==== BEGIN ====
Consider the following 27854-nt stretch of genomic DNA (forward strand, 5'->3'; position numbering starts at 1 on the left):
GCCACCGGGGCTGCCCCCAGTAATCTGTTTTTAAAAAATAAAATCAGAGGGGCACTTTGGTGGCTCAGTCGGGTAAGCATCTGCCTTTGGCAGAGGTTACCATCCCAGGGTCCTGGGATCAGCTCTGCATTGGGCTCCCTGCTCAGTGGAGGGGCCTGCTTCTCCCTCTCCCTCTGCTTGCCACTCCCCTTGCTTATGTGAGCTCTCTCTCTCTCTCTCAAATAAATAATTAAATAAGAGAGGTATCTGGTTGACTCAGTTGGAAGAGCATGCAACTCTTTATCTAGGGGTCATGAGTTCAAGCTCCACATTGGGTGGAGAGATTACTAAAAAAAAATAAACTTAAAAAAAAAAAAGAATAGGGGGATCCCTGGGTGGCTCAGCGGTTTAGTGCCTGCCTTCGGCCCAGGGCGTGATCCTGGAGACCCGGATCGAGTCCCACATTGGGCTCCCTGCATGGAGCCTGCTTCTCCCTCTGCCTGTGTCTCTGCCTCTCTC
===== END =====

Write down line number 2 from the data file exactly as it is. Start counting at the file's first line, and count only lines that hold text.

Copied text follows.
GCCACCGGGGCTGCCCCCAGTAATCTGTTTTTAAAAAATAAAATCAGAGGGGCACTTTGGTGGCTCAGTCGGGTAAGCATCTGCCTTTGGCAGAGGTTACCATCCCAGGGTCCTGGGATCAGCTCTGCATTGGGCTCCCTGCTCAGTGGAGGGGCCTGCTTCTCCCTCTCCCTCTGCTTGCCACTCCCCTTGCTTATGTGAGCTCTCTCTCTCTCTCTCAAATAAATAATTAAATAAGAGAGGTATCTGGTTGACTCAGTTGGAAGAGCATGCAACTCTTTATCTAGGGGTCATGAGTTCAAGCTCCACATTGGGTGGAGAGATTACTAAAAAAAAATAAACTTAAAAAAAAAAAAGAATAGGGGGATCCCTGGGTGGCTCAGCGGTTTAGTGCCTGCCTTCGGCCCAGGGCGTGATCCTGGAGACCCGGATCGAGTCCCACATTGGGCTCCCTGCATGGAGCCTGCTTCTCCCTCTGCCTGTGTCTCTGCCTCTCTC